one of their own
Armory names facility
after the late Robert Goose Caldwell
Helen E. McKinney
CARROLLTON, Ky. (January 2003) A man, a Kentuckian,
an American, a father has lived valiantly and died bravely. Sgt.
Maj. Robert John Goose Caldwell wrote those words in a letter
to the Carrollton News-Democrat after the Vietnam War; words which so
adequately describe the man who composed them.
He was a very soft-spoken, quiet man, said his daughter,
Robin Caldwell. The Carrollton National Guard Armory, established in
the 1940s, on Dec. 14 was renamed in honor of Goose Caldwell.
late Sgt. Maj. Robert
John Goose Caldwell
A Carroll County native, Caldwell was born on Dec. 2,
1926, to George and Ora Booth Caldwell. He was a descendant of Kentucky
pioneer Squire Boone, brother of Daniel Boone. He received his nickname
due to the fact that he would always goose his opponents
The 6-foot-6, lanky Caldwell was drafted on April 6, 1945, while a senior
at Carroll County High School. He was assigned to Battery A, 674th Parachute
Field Artillery Battalion after basic training and was sent to the Pacific
Theatre of Occupation in Japan.
Although his unit was scheduled for the invasion of Japan, the A-bomb
delayed his arrival in Japan. Robin Caldwell said her father always
thought the bomb was such a terrible thing to do to save so many
After an honorable discharge in March 1950, Corp. Caldwell decided three
years later to join Company A, 201st Engineer Battalion of the Kentucky
National Guard in Carrollton. He became the units full-time Administration
and Supply Tech. Whatever duty was required of him, he did it.
During his military service, he became qualified as an Infantryman,
Field Artillery Senior Sergeant, Administrative Specialist, Unit Supply
Specialist, and parachutist. He graduated from the Senior Leadership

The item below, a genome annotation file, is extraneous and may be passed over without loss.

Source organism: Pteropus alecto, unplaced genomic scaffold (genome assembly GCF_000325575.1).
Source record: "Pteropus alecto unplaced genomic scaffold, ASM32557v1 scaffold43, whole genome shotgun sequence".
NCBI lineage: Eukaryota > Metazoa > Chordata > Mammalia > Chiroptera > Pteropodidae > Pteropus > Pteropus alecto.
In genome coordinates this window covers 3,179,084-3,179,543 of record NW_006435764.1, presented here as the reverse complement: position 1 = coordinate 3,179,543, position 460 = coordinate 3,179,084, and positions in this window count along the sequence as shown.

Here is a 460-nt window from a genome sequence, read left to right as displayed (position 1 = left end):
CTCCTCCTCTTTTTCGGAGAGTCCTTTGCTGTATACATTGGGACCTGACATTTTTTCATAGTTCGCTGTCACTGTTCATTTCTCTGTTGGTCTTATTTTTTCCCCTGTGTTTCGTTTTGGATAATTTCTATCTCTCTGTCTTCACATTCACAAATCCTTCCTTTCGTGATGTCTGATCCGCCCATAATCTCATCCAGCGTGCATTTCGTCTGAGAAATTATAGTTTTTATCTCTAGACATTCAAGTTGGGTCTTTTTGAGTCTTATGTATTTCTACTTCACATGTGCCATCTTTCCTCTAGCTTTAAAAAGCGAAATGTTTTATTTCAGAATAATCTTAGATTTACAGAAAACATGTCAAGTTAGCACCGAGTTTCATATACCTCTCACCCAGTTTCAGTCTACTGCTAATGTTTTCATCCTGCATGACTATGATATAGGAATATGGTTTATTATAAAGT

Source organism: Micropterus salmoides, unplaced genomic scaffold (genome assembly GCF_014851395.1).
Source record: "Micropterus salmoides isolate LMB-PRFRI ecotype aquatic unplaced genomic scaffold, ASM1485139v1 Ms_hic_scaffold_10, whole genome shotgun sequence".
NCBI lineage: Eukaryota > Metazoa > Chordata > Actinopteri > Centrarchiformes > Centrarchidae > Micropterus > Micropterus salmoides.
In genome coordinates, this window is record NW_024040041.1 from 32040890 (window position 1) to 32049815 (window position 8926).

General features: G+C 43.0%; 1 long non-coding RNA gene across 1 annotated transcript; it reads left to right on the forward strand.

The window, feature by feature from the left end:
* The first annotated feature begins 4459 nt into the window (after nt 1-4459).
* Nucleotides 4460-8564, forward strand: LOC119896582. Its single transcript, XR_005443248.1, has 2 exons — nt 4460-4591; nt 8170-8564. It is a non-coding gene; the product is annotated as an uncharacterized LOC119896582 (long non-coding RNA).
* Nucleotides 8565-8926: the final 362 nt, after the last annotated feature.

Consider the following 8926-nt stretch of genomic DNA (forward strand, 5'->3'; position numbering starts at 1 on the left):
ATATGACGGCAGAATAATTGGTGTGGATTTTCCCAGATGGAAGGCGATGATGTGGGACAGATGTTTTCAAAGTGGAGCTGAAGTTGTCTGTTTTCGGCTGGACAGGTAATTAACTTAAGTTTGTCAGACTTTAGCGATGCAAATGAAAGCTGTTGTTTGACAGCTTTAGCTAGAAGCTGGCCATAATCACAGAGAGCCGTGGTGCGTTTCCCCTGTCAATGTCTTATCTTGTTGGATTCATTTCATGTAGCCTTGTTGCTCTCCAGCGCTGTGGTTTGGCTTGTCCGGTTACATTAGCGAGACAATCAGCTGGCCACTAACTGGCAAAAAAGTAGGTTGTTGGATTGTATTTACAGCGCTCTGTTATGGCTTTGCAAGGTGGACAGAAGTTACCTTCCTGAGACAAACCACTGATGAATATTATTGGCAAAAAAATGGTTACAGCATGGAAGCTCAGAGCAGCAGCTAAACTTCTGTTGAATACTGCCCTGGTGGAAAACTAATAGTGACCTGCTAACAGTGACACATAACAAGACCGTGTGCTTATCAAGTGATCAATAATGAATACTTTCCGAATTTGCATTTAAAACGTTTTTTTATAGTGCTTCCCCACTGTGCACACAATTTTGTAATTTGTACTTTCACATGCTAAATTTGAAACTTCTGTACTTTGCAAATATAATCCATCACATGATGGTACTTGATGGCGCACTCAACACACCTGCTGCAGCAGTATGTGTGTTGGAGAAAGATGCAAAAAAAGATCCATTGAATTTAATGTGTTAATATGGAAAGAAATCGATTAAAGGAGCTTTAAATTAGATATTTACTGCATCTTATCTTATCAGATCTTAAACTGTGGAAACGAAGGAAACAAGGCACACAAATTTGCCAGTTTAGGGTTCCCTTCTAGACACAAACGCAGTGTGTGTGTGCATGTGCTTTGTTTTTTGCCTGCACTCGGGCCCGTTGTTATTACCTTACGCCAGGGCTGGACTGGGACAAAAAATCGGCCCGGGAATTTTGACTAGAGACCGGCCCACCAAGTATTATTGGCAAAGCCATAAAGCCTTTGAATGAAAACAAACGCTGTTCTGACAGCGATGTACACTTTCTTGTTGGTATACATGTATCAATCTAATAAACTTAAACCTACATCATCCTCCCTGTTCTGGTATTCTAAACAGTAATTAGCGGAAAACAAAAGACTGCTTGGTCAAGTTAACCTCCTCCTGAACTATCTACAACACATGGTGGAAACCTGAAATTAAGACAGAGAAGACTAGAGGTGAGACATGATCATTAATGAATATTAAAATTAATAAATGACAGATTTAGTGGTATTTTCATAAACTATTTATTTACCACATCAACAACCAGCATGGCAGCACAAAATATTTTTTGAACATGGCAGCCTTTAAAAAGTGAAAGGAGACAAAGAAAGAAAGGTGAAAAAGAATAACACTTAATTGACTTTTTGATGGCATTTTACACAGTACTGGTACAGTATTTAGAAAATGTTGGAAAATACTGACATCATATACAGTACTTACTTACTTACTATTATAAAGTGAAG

School at the Kentucky Military Academy at Fort Knox, Ky. In 1950, Caldwell
earned his private pilots license.
The Carrollton unit changed from being an engineer company to a field
artillery battery, Battery A, 2nd Battalion 138th Field Artillery in
the early 1960s. The 2nd battalion, 138th Field Artillery pre-dates
the Mexican War, when it was part of the Kentucky militia. The battalion
was activated for federal service in the Vietnam War in May of 1968.
Caldwell went to Vietnam, even though he wasnt required to go
because of age and the fact that he had a family. He told his wife,
Terri, and three daughters, I couldnt live with myself if
I didnt go with the boys.
The boys, as he affectionately called Battery A, were always
under his watchful eye whether abroad or at home in Carrollton. He
made sure they had the best of everything, said his daughter.
Because so many have remembered his generosity, love and
determination, the armory has been renamed for him. For many, Caldwell
did not just work for the National Guard, he was the Guard.
To his friend John Tilley, he symbolized the backbone of the organization.
He was dedicated to his position, willing to help his fellow soldiers
and always there for them.
Tilley was born in the house across the street from where Caldwell lived
for a number of years. He and Caldwell served in the National Guard
together many years.
Caldwell was promoted to the rank of Sergeant Major on May 2, 1986,
and assigned to the Adjutant Generals Office in Frankfort as Administrative
Sergeant Major. He retired from the Guard on Nov. 12, 1986, after 38
years, two months and two days of military service.
After retirement, he would still frequently check in on the armory.
Many of the boys thought of him as the granddad or uncle
they never had, said Robin Caldwell.
Many soldiers came to him for help, whether their needs were military
related or financial, said Tilley. He was always there to lend a helping
hand or a listening ear.
Robin Caldwell said her father made sure the Guard had the best
of everything. If someone were unsure of their families
military history, Goose would pull out all of the stops
to help them find answers in every possible way.
The armory is the third building to house the Carrollton National Guard
unit. It sits on a 10-acre lot next to the entrance to Gen. Butler State
Park on Hwy 227. The land, once referred to as Memorial Park, was donated
by the Carroll county School Board, which had received it from a war
It was important to Tilley and Battery A to rename the armory after
their friend, who died on March 27, 1997, because of his dedication
and his great number of years of service, said Tilley.
He pulled out the good in people, said his daughter. Battery
A renamed the armory for Goose because they loved
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